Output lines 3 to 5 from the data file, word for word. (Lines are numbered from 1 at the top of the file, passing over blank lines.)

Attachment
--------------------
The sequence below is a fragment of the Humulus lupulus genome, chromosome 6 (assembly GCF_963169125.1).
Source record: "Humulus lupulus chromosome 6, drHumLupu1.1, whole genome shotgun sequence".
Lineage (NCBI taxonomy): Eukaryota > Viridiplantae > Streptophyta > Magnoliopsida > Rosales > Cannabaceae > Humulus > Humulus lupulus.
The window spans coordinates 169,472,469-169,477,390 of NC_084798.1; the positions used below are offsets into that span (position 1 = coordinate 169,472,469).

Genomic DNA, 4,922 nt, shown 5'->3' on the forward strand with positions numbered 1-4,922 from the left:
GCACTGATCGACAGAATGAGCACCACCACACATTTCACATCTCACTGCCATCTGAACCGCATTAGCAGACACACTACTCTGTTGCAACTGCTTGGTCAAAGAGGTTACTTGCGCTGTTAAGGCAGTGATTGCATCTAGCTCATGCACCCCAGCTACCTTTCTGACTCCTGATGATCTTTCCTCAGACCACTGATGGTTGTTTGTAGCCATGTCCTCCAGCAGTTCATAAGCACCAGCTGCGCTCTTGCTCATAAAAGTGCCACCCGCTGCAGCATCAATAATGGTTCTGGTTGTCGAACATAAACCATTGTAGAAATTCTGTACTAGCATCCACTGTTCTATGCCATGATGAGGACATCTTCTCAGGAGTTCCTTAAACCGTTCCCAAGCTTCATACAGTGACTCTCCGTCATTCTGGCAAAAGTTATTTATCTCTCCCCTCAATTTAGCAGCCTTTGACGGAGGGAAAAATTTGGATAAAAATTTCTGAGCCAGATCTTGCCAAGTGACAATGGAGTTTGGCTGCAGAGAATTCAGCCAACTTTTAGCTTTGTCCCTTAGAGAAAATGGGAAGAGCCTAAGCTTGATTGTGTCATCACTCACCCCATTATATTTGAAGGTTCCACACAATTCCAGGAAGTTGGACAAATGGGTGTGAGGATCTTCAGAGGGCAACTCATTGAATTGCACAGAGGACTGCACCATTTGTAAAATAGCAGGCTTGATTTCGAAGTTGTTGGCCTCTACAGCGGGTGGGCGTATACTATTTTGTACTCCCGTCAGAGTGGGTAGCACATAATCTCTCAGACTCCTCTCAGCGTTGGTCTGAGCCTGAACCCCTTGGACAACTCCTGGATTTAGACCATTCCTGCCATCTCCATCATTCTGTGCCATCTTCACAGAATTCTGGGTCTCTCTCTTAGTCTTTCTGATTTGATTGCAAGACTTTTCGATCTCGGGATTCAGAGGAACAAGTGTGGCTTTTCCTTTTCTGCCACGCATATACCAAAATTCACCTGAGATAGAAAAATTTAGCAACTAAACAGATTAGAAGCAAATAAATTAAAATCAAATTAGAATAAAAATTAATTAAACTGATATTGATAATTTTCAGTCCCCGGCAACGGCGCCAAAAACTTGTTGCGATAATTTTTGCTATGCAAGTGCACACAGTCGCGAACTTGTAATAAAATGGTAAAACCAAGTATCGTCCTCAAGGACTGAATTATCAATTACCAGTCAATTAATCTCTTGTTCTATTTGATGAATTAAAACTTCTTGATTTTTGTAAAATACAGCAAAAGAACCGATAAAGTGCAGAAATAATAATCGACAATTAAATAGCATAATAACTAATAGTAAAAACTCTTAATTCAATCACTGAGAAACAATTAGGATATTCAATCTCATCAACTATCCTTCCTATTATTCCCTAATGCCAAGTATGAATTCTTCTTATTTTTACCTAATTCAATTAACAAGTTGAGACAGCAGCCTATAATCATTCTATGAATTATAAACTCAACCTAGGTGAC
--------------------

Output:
Lineage (NCBI taxonomy): Eukaryota > Viridiplantae > Streptophyta > Magnoliopsida > Rosales > Cannabaceae > Humulus > Humulus lupulus.
The window spans coordinates 169,472,469-169,477,390 of NC_084798.1; the positions used below are offsets into that span (position 1 = coordinate 169,472,469).

Genomic DNA, 4,922 nt, shown 5'->3' on the forward strand with positions numbered 1-4,922 from the left: